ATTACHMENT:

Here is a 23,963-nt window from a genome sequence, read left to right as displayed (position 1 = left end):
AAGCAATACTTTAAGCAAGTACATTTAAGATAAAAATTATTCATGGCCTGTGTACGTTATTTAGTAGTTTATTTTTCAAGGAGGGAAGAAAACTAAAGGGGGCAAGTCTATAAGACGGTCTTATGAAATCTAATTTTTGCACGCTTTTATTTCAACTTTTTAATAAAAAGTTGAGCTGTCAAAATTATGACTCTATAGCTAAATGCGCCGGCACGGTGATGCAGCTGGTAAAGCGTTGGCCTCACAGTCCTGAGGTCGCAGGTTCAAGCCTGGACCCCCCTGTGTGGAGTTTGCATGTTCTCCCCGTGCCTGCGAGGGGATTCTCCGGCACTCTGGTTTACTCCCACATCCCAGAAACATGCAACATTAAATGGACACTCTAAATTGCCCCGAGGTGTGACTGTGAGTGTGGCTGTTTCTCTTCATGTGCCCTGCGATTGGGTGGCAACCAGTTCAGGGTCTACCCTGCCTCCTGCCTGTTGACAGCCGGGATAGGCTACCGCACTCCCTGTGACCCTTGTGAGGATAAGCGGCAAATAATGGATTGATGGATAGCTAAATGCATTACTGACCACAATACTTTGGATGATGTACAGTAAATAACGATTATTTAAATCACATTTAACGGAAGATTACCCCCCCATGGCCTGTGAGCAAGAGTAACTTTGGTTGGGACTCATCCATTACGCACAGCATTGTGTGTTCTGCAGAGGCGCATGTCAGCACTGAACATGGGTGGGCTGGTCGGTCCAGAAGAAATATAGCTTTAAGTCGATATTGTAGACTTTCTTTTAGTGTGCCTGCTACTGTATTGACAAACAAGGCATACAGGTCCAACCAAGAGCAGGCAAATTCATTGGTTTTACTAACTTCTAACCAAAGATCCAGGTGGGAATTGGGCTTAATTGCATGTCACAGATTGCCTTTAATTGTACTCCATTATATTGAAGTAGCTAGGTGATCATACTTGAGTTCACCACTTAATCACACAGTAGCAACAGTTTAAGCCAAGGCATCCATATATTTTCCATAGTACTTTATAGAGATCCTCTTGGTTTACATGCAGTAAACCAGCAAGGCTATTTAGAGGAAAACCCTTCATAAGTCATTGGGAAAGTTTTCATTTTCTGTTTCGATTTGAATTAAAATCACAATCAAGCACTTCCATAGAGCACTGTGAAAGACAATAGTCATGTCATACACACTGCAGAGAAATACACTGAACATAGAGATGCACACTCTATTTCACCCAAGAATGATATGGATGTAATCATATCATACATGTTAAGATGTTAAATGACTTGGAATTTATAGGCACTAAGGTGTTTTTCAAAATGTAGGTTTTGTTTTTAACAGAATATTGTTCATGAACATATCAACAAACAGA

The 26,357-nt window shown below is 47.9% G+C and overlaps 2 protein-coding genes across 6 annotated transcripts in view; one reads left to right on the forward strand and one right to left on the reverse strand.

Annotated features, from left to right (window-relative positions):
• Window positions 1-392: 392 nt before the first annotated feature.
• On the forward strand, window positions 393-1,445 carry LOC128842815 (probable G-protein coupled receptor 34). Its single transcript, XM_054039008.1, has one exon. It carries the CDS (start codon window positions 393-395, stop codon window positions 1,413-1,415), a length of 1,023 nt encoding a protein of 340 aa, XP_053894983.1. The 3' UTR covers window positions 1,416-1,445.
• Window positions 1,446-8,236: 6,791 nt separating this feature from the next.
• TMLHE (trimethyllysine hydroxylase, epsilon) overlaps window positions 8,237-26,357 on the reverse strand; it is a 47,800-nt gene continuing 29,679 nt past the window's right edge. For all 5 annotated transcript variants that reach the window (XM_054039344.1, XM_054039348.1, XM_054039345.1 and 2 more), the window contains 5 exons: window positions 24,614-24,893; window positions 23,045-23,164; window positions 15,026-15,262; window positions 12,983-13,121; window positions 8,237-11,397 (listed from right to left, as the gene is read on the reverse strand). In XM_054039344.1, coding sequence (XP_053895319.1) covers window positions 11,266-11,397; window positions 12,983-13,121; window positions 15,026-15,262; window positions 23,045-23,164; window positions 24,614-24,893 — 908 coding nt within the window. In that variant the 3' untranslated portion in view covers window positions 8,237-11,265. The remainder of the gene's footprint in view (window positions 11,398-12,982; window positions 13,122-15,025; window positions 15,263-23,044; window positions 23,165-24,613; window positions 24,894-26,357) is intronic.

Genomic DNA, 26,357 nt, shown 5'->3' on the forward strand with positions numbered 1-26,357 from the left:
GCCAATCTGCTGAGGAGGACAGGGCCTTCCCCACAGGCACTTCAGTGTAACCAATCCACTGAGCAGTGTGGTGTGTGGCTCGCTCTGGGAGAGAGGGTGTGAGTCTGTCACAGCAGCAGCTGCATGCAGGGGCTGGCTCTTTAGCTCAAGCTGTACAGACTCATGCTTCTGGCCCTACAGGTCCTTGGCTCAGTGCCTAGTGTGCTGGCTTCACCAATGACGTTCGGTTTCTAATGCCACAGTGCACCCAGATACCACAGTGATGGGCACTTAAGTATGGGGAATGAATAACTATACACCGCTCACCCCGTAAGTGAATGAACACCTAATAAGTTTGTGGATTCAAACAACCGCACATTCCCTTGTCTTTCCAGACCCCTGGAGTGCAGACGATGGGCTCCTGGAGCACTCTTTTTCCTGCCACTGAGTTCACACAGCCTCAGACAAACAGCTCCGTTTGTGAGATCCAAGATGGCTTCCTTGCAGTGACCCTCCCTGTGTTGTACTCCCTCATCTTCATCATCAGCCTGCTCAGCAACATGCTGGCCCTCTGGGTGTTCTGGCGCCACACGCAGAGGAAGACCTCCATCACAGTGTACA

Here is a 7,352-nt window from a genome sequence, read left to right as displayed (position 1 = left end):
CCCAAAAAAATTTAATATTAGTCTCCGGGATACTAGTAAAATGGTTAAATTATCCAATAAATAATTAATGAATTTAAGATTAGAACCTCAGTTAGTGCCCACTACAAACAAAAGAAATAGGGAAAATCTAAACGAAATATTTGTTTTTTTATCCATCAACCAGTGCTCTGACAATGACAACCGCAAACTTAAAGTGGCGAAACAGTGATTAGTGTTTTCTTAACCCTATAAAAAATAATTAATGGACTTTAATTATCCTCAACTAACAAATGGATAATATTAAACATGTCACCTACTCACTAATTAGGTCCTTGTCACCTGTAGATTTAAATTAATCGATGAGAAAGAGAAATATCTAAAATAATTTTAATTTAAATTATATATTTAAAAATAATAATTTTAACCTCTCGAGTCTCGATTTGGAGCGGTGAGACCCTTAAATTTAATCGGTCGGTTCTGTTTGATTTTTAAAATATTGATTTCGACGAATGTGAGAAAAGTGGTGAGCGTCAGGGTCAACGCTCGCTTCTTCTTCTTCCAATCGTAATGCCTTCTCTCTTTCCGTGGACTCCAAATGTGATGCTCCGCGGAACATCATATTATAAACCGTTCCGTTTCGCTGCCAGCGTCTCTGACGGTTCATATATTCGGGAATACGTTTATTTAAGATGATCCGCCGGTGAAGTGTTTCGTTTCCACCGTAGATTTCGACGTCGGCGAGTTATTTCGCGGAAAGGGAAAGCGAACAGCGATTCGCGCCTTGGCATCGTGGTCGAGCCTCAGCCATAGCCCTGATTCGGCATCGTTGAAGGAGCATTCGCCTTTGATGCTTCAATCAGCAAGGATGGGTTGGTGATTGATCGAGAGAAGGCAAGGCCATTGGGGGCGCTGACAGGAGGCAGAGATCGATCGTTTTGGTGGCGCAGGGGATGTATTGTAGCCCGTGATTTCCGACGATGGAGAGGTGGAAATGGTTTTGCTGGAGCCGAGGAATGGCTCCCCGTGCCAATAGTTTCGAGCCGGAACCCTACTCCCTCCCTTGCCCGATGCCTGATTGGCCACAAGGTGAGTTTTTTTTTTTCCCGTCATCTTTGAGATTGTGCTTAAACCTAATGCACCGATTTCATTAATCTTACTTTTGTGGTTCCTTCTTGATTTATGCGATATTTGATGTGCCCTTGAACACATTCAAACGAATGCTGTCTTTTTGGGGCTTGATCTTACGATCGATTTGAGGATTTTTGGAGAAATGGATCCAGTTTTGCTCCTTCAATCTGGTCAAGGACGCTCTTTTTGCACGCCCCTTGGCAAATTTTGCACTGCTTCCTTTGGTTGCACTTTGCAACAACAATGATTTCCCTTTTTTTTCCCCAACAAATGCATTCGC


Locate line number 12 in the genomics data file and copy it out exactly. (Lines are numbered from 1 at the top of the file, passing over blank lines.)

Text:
CCCAAAAAAATTTAATATTAGTCTCCGGGATACTAGTAAAATGGTTAAATTATCCAATAAATAATTAATGAATTTAAGATTAGAACCTCAGTTAGTGCCCACTACAAACAAAAGAAATAGGGAAAATCTAAACGAAATATTTGTTTTTTTATCCATCAACCAGTGCTCTGACAATGACAACCGCAAACTTAAAGTGGCGAAACAGTGATTAGTGTTTTCTTAACCCTATAAAAAATAATTAATGGACTTTAATTATCCTCAACTAACAAATGGATAATATTAAACATGTCACCTACTCACTAATTAGGTCCTTGTCACCTGTAGATTTAAATTAATCGATGAGAAAGAGAAATATCTAAAATAATTTTAATTTAAATTATATATTTAAAAATAATAATTTTAACCTCTCGAGTCTCGATTTGGAGCGGTGAGACCCTTAAATTTAATCGGTCGGTTCTGTTTGATTTTTAAAATATTGATTTCGACGAATGTGAGAAAAGTGGTGAGCGTCAGGGTCAACGCTCGCTTCTTCTTCTTCCAATCGTAATGCCTTCTCTCTTTCCGTGGACTCCAAATGTGATGCTCCGCGGAACATCATATTATAAACCGTTCCGTTTCGCTGCCAGCGTCTCTGACGGTTCATATATTCGGGAATACGTTTATTTAAGATGATCCGCCGGTGAAGTGTTTCGTTTCCACCGTAGATTTCGACGTCGGCGAGTTATTTCGCGGAAAGGGAAAGCGAACAGCGATTCGCGCCTTGGCATCGTGGTCGAGCCTCAGCCATAGCCCTGATTCGGCATCGTTGAAGGAGCATTCGCCTTTGATGCTTCAATCAGCAAGGATGGGTTGGTGATTGATCGAGAGAAGGCAAGGCCATTGGGGGCGCTGACAGGAGGCAGAGATCGATCGTTTTGGTGGCGCAGGGGATGTATTGTAGCCCGTGATTTCCGACGATGGAGAGGTGGAAATGGTTTTGCTGGAGCCGAGGAATGGCTCCCCGTGCCAATAGTTTCGAGCCGGAACCCTACTCCCTCCCTTGCCCGATGCCTGATTGGCCACAAGGTGAGTTTTTTTTTTTCCCGTCATCTTTGAGATTGTGCTTAAACCTAATGCACCGATTTCATTAATCTTACTTTTGTGGTTCCTTCTTGATTTATGCGATATTTGATGTGCCCTTGAACACATTCAAACGAATGCTGTCTTTTTGGGGCTTGATCTTACGATCGATTTGAGGATTTTTGGAGAAATGGATCCAGTTTTGCTCCTTCAATCTGGTCAAGGACGCTCTTTTTGCACGCCCCTTGGCAAATTTTGCACTGCTTCCTTTGGTTGCACTTTGCAACAACAATGATTTCCCTTTTTTTTCCCCAACAAATGCATTCGC